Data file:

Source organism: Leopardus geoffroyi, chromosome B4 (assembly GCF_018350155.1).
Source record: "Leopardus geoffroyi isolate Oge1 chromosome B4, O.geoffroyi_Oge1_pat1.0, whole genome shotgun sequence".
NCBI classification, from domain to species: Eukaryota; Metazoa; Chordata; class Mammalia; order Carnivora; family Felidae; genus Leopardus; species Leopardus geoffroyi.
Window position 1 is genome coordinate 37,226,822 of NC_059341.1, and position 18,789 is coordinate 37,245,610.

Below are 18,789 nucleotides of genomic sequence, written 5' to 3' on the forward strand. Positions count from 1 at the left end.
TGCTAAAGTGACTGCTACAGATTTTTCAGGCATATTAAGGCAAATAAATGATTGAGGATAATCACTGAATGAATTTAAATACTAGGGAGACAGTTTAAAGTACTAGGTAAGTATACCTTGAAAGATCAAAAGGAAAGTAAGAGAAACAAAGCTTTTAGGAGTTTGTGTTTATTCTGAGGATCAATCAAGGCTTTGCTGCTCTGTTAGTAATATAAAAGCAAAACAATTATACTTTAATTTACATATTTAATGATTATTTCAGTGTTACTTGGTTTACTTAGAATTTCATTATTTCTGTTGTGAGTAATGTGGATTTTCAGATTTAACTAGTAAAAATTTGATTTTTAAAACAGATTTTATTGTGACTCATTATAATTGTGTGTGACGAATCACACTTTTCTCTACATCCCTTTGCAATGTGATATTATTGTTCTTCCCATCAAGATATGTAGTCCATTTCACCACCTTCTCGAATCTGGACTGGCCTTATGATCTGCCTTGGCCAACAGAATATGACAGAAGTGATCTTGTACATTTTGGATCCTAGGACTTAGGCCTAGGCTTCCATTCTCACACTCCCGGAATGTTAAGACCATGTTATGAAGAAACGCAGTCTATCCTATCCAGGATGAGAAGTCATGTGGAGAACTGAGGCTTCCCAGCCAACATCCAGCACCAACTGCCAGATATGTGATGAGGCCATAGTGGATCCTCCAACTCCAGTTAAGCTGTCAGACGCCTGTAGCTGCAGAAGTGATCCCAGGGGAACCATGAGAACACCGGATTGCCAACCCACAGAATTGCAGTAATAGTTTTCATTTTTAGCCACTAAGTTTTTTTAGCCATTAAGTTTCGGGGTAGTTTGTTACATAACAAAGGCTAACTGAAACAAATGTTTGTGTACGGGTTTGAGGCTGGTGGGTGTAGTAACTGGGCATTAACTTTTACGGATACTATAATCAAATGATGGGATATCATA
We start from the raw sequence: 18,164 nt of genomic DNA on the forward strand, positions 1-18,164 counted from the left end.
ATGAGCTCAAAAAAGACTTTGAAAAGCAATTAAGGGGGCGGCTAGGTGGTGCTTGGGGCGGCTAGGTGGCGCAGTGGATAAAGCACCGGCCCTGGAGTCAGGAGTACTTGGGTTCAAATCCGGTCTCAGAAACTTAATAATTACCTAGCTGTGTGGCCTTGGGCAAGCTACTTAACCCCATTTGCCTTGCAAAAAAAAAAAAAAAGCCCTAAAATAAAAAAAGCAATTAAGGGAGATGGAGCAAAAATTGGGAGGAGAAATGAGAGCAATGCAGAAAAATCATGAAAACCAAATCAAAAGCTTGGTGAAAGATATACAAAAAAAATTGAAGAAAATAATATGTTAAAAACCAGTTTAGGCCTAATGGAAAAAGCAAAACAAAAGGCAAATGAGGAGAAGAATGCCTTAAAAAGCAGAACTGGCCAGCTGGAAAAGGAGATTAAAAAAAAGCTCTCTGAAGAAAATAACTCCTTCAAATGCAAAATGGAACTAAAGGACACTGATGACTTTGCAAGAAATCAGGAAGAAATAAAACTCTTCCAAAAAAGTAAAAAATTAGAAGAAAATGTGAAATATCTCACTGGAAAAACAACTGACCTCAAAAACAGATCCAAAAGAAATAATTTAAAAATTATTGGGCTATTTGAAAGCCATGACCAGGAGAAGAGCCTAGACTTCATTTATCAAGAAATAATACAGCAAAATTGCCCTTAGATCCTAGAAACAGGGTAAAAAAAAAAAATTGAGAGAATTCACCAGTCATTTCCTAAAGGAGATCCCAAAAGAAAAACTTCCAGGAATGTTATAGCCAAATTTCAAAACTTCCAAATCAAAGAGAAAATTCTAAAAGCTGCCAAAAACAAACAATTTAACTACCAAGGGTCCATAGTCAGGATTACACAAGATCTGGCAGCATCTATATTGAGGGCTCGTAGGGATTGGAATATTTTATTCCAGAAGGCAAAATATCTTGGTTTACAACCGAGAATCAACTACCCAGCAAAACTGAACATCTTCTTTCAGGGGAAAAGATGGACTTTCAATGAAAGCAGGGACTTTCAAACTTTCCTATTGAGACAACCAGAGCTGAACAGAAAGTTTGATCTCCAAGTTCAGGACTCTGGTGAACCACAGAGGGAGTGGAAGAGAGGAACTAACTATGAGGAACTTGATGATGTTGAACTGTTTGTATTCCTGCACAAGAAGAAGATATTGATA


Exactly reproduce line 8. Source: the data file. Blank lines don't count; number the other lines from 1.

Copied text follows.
ATGAGCTCAAAAAAGACTTTGAAAAGCAATTAAGGGGGCGGCTAGGTGGTGCTTGGGGCGGCTAGGTGGCGCAGTGGATAAAGCACCGGCCCTGGAGTCAGGAGTACTTGGGTTCAAATCCGGTCTCAGAAACTTAATAATTACCTAGCTGTGTGGCCTTGGGCAAGCTACTTAACCCCATTTGCCTTGCAAAAAAAAAAAAAAAGCCCTAAAATAAAAAAAGCAATTAAGGGAGATGGAGCAAAAATTGGGAGGAGAAATGAGAGCAATGCAGAAAAATCATGAAAACCAAATCAAAAGCTTGGTGAAAGATATACAAAAAAAATTGAAGAAAATAATATGTTAAAAACCAGTTTAGGCCTAATGGAAAAAGCAAAACAAAAGGCAAATGAGGAGAAGAATGCCTTAAAAAGCAGAACTGGCCAGCTGGAAAAGGAGATTAAAAAAAAGCTCTCTGAAGAAAATAACTCCTTCAAATGCAAAATGGAACTAAAGGACACTGATGACTTTGCAAGAAATCAGGAAGAAATAAAACTCTTCCAAAAAAGTAAAAAATTAGAAGAAAATGTGAAATATCTCACTGGAAAAACAACTGACCTCAAAAACAGATCCAAAAGAAATAATTTAAAAATTATTGGGCTATTTGAAAGCCATGACCAGGAGAAGAGCCTAGACTTCATTTATCAAGAAATAATACAGCAAAATTGCCCTTAGATCCTAGAAACAGGGTAAAAAAAAAAAATTGAGAGAATTCACCAGTCATTTCCTAAAGGAGATCCCAAAAGAAAAACTTCCAGGAATGTTATAGCCAAATTTCAAAACTTCCAAATCAAAGAGAAAATTCTAAAAGCTGCCAAAAACAAACAATTTAACTACCAAGGGTCCATAGTCAGGATTACACAAGATCTGGCAGCATCTATATTGAGGGCTCGTAGGGATTGGAATATTTTATTCCAGAAGGCAAAATATCTTGGTTTACAACCGAGAATCAACTACCCAGCAAAACTGAACATCTTCTTTCAGGGGAAAAGATGGACTTTCAATGAAAGCAGGGACTTTCAAACTTTCCTATTGAGACAACCAGAGCTGAACAGAAAGTTTGATCTCCAAGTTCAGGACTCTGGTGAACCACAGAGGGAGTGGAAGAGAGGAACTAACTATGAGGAACTTGATGATGTTGAACTGTTTGTATTCCTGCACAAGAAGAAGATATTGATA